By contrast, although bitcoin isn’t tethered to a hard asset, it’s supply is limited. New bitcoins are created via a complex process known as ‘mining’, where computers are rewarded with a bitcoin for processing mathematical equations through specialised software. The total number of bitcoins in circulation currently stands at 16.7 million, which will continue to rise until they reach 21 million—the total supply set by the currency’s rules. It’s anticipated by some experts that the entire supply of bitcoins won’t be in circulation until around 2140.
Bitcoin has become far more than a bubble, it’s become a barometer of people’s faith in the system. And for a system which depends in its entirety on faith and trust that should be a big red flag.
Bitcoin isn’t issued by a government, and it has a fixed ceiling on the number which can ever exist, which therefore insulates you against the danger of a government going to war on a whim, printing the money to pay for it and pulverising the value of your savings. In that way bitcoin can be readily compared to gold—what you buy when you want to protect yourself by moving your capital out of the fiat money system and into a real asset.
To date it’s the similarity to gold which appears to have driven the growth of interest in bitcoin, as people use it to get their money out of fiat currencies. What bitcoin has become then is far more than a bubble, or a crypto-currency—it’s become a barometer of people’s faith in the system. And for a system which depends in its entirety on faith and trust that should be a big red flag.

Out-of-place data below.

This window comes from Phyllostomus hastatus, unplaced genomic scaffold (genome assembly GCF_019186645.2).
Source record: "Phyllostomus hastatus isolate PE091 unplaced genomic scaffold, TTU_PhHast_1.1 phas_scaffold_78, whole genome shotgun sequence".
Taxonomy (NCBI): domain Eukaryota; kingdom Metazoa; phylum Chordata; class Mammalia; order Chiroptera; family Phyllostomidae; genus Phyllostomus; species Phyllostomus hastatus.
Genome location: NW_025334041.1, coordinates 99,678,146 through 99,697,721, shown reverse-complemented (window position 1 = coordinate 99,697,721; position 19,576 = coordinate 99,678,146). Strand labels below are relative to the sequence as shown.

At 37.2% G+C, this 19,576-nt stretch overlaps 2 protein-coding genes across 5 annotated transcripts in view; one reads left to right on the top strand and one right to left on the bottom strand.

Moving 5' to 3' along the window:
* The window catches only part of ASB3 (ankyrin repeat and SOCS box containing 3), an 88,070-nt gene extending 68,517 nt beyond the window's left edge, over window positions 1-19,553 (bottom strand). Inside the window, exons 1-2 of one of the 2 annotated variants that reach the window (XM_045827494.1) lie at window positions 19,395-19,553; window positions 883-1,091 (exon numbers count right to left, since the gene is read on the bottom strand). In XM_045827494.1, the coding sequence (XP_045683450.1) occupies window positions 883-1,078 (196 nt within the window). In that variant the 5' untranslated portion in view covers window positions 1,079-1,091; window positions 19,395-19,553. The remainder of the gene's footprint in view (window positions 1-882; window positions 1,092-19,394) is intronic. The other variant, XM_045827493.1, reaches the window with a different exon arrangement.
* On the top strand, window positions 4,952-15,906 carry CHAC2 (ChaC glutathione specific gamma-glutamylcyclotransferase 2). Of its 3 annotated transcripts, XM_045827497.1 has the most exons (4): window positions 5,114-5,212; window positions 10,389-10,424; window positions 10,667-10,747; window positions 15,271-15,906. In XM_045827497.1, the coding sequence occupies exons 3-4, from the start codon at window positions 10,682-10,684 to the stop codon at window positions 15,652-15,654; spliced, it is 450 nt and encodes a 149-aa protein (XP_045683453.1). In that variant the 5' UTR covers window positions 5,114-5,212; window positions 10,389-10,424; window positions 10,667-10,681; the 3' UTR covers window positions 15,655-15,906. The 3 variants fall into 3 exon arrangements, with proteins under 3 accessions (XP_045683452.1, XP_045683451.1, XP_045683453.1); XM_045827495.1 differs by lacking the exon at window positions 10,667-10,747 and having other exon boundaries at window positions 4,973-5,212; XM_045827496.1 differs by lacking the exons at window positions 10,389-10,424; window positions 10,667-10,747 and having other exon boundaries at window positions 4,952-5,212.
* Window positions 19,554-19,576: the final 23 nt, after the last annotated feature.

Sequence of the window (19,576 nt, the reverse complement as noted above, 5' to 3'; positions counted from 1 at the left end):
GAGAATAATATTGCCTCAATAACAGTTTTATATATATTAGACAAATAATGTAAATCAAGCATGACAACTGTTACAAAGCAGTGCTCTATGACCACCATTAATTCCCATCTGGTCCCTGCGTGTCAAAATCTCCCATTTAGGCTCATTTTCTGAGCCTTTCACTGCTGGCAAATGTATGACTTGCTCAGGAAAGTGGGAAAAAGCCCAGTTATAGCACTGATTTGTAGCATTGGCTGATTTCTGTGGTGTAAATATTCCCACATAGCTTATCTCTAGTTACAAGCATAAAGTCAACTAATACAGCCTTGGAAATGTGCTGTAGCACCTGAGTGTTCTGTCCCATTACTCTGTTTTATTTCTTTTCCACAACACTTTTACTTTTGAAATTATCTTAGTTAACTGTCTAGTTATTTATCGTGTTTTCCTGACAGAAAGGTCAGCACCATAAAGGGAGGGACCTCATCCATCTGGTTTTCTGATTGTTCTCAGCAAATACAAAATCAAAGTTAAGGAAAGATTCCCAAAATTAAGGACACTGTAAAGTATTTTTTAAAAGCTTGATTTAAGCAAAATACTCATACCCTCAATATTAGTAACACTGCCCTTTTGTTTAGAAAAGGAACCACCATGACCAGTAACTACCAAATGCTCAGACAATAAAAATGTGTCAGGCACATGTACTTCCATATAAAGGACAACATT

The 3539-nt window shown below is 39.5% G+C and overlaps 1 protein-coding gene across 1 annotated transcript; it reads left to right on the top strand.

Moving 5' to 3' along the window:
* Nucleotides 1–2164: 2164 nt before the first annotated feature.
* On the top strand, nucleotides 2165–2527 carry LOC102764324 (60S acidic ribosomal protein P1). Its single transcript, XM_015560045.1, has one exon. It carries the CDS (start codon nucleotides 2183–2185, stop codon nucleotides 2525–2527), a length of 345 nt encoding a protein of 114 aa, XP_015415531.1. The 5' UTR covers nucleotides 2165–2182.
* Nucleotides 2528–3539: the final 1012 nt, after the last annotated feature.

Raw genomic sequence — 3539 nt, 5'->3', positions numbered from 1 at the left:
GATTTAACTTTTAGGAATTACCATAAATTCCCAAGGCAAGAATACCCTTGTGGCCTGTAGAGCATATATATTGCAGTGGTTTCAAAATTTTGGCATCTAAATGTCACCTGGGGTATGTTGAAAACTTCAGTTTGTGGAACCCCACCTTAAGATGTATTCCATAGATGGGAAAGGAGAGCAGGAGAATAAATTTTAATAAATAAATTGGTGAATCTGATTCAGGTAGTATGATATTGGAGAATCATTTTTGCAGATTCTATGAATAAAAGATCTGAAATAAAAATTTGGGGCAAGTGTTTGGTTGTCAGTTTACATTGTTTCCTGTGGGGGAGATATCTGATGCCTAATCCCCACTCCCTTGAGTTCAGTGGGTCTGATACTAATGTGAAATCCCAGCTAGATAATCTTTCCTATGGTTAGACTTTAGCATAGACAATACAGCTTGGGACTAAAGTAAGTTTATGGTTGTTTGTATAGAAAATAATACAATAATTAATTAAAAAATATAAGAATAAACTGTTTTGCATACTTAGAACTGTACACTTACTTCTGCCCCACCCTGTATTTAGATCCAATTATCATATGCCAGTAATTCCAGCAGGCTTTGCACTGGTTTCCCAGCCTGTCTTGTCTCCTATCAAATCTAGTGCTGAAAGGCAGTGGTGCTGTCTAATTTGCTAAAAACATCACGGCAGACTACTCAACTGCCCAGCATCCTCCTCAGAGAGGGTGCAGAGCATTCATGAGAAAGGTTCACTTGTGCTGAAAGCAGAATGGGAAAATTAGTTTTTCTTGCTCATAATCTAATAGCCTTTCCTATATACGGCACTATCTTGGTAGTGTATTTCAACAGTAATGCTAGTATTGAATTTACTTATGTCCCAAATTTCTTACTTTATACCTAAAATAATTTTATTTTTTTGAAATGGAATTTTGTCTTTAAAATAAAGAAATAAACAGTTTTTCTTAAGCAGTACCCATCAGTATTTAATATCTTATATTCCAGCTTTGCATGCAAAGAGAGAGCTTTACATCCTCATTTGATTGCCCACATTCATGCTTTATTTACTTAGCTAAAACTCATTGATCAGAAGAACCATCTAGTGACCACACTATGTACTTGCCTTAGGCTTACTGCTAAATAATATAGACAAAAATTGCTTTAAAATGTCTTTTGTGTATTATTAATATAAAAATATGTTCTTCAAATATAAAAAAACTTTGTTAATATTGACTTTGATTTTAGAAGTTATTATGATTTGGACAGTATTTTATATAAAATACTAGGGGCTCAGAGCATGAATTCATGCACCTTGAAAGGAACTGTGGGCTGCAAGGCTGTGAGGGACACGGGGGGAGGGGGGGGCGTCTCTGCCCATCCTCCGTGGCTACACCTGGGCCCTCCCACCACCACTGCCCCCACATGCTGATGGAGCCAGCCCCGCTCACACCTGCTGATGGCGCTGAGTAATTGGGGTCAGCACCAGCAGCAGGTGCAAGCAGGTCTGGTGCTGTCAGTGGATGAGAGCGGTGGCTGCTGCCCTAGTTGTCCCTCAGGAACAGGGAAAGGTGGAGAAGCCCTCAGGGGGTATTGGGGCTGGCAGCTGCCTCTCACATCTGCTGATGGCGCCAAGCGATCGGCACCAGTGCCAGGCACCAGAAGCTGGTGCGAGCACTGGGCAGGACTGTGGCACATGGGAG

What investors are doing in their droves is choosing to put their faith not in the global financial system run by central banks, or a physical asset like gold, but in a global, decentralised, distributed, digital ledger which automates trust and disintermediates middle-men, and which in the space of twelve months has a bigger market cap than a too-big-to-fail bank like JP Morgan. No wonder Dimon and his ilk are laying out their brown trousers.
But it isn’t just the bankers who are preparing to watch their industry go up in flames. When it comes to trousers, brown looks like being the new black across a great swathe of established markets, because it isn’t bitcoin but the technology which underlies it which is the real story. And that technology is the blockchain.
For a great overview of the blockchain I highly recommend Deanna MacDonald’s article “Token Gesture” in our Q2 issue. I don’t propose to dive into it again here, suffice to say that the blockchain is really made up of two things—tokens and blockchains.